September 16, 2019
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 In GLIMUN2019: Libya

Special Political Committee 

Libya

Democratic Republic of the Congo   

Hannah Ferrer-Medina

Forest Hills Eastern High School 

 

Libya has been in disarray since the Arab Spring in 2011. The downfall of Muammar Gaddafi was not only violent, but also has sparked a bloody civil war. From the Second Civil War in 2014 emerged two groups grappling for power: the National Transitional Council (NTC) and the General National Congress (GNC). Originally a part of the NTC, the GNC branched off in early 2014 as a broad group of both Islamists and secular moderates. The NTC on the other hand wanted to establish a government under a constitution, as supported by the UN that September. However, the GNC pulled through in the Second Civil War. They had also held reelections, causing the GNC to become more secular. After a ceasefire between the NTC and the GNC in 2015, the two governments formed the Government of National Accord (GNA). But, the leader of the NTC, General Khalifa Haftar, pulled his support six months in. This was done in conjunction with the NTC pushing against rival forces of the GNC. Haftar and the Libyan National Army banded together to take over the capital of Tripoli. As of now, the GNA is still globally recognized as the official government of Libya.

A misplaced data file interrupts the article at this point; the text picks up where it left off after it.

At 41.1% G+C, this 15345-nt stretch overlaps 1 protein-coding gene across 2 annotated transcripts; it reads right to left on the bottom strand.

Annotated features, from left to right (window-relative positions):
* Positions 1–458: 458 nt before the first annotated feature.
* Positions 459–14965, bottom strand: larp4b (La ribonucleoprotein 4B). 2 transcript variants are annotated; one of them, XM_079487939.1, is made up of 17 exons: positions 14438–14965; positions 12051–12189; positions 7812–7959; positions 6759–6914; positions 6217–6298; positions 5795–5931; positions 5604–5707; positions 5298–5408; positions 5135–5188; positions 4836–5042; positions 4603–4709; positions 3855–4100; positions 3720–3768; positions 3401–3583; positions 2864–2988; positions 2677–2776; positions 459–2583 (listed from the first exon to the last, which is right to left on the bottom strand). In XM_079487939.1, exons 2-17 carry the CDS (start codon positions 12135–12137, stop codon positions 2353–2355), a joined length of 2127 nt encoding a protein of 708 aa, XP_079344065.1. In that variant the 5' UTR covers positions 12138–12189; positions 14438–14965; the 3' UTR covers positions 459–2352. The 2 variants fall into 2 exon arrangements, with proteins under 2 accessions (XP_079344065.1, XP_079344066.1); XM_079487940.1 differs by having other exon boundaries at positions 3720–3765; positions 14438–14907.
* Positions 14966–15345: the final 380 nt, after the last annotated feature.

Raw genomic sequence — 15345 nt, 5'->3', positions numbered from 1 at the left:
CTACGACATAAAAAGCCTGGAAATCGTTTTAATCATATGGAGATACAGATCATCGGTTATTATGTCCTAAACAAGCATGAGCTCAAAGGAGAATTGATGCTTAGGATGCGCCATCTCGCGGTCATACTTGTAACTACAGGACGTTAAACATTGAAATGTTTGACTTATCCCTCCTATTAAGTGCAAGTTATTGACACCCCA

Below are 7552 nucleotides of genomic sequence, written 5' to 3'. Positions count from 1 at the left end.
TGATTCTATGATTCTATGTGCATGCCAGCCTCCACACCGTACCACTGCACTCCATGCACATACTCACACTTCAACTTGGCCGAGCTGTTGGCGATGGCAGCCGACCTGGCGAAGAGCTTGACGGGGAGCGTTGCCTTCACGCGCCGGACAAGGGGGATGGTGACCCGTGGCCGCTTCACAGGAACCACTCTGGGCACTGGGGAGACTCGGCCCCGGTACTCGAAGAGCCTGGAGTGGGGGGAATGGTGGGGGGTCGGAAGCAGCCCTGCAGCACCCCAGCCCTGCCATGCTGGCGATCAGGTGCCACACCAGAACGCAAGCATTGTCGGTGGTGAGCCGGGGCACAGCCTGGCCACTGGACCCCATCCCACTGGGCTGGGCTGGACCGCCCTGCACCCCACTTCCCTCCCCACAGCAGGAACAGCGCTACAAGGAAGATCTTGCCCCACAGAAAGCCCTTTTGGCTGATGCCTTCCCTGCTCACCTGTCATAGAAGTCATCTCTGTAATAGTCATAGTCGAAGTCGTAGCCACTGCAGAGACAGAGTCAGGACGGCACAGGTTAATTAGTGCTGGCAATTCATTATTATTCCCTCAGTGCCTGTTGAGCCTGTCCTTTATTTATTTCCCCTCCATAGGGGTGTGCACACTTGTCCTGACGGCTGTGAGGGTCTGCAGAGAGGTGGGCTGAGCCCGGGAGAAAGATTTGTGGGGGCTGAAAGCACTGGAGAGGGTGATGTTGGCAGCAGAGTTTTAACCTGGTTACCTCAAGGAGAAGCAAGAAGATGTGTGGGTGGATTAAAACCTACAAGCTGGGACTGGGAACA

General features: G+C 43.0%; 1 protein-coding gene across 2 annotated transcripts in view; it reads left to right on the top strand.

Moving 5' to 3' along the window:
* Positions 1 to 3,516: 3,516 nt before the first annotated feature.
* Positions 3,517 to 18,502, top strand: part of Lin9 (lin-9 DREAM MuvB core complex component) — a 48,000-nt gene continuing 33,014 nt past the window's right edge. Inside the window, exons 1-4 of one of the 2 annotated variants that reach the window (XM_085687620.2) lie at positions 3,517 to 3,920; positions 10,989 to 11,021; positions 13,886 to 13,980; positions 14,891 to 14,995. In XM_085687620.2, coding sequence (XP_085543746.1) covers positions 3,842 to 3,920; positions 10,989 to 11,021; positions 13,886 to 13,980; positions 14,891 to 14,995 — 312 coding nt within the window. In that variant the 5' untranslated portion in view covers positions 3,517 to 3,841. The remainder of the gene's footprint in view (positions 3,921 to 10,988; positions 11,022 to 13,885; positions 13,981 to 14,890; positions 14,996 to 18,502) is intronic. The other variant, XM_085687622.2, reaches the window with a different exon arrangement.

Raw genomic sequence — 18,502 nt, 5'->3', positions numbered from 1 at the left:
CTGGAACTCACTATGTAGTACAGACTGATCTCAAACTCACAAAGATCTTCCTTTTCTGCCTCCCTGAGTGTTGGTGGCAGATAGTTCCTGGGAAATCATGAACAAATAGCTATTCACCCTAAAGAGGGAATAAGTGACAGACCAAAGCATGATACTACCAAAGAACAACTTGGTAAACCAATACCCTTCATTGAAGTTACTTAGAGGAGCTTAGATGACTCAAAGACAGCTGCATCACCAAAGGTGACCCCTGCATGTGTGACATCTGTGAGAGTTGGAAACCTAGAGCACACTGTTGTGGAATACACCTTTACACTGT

As much as the Democratic Republic of the Congo (DRC)  empathizes with Libya, we can not do what is beyond our capabilities to help. DRC also is going through a civil war and cannot fully support the displaced refugees from Libya. Fortunately, DRC is willing to provide support through the UN and through other NGOs.

   The most pressing issue through the Libya civil war is the wellbeing of citizens. The health and safety of citizens in this war torn zone is essential, and can be aided through NGOs and other organizations. DRC is willing to at least partially aid for Libya and it’s displaced citizens.

  • The Democratic Republic of the Congo
  • Hannah Ferrer-Medina

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